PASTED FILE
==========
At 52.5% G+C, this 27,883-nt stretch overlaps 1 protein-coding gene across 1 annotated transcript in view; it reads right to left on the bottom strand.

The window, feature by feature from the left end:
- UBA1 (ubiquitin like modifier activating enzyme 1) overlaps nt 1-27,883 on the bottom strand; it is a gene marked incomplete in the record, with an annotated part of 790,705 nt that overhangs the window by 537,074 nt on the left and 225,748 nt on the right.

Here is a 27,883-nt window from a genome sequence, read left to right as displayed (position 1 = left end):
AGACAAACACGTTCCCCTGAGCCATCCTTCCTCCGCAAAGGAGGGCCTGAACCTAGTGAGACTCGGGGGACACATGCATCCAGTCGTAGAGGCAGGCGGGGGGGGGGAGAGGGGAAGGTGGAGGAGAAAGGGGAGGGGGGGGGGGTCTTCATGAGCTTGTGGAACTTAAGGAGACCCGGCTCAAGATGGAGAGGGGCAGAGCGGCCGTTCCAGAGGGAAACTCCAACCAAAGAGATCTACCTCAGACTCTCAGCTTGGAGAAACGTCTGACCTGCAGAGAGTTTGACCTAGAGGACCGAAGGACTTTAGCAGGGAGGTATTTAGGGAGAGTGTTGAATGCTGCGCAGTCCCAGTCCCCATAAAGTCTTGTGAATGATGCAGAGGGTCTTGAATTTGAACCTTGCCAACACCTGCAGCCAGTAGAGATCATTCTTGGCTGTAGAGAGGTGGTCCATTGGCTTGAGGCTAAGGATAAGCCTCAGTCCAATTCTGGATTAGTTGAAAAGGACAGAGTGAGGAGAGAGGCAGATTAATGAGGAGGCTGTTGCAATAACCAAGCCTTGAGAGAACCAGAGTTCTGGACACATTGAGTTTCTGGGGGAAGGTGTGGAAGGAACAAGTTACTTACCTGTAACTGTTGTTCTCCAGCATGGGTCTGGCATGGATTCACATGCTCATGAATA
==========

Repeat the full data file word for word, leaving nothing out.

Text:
At 52.5% G+C, this 27,883-nt stretch overlaps 1 protein-coding gene across 1 annotated transcript in view; it reads right to left on the bottom strand.

The window, feature by feature from the left end:
- UBA1 (ubiquitin like modifier activating enzyme 1) overlaps nt 1-27,883 on the bottom strand; it is a gene marked incomplete in the record, with an annotated part of 790,705 nt that overhangs the window by 537,074 nt on the left and 225,748 nt on the right.

Here is a 27,883-nt window from a genome sequence, read left to right as displayed (position 1 = left end):
AGACAAACACGTTCCCCTGAGCCATCCTTCCTCCGCAAAGGAGGGCCTGAACCTAGTGAGACTCGGGGGACACATGCATCCAGTCGTAGAGGCAGGCGGGGGGGGGGAGAGGGGAAGGTGGAGGAGAAAGGGGAGGGGGGGGGGGTCTTCATGAGCTTGTGGAACTTAAGGAGACCCGGCTCAAGATGGAGAGGGGCAGAGCGGCCGTTCCAGAGGGAAACTCCAACCAAAGAGATCTACCTCAGACTCTCAGCTTGGAGAAACGTCTGACCTGCAGAGAGTTTGACCTAGAGGACCGAAGGACTTTAGCAGGGAGGTATTTAGGGAGAGTGTTGAATGCTGCGCAGTCCCAGTCCCCATAAAGTCTTGTGAATGATGCAGAGGGTCTTGAATTTGAACCTTGCCAACACCTGCAGCCAGTAGAGATCATTCTTGGCTGTAGAGAGGTGGTCCATTGGCTTGAGGCTAAGGATAAGCCTCAGTCCAATTCTGGATTAGTTGAAAAGGACAGAGTGAGGAGAGAGGCAGATTAATGAGGAGGCTGTTGCAATAACCAAGCCTTGAGAGAACCAGAGTTCTGGACACATTGAGTTTCTGGGGGAAGGTGTGGAAGGAACAAGTTACTTACCTGTAACTGTTGTTCTCCAGCATGGGTCTGGCATGGATTCACATGCTCATGAATA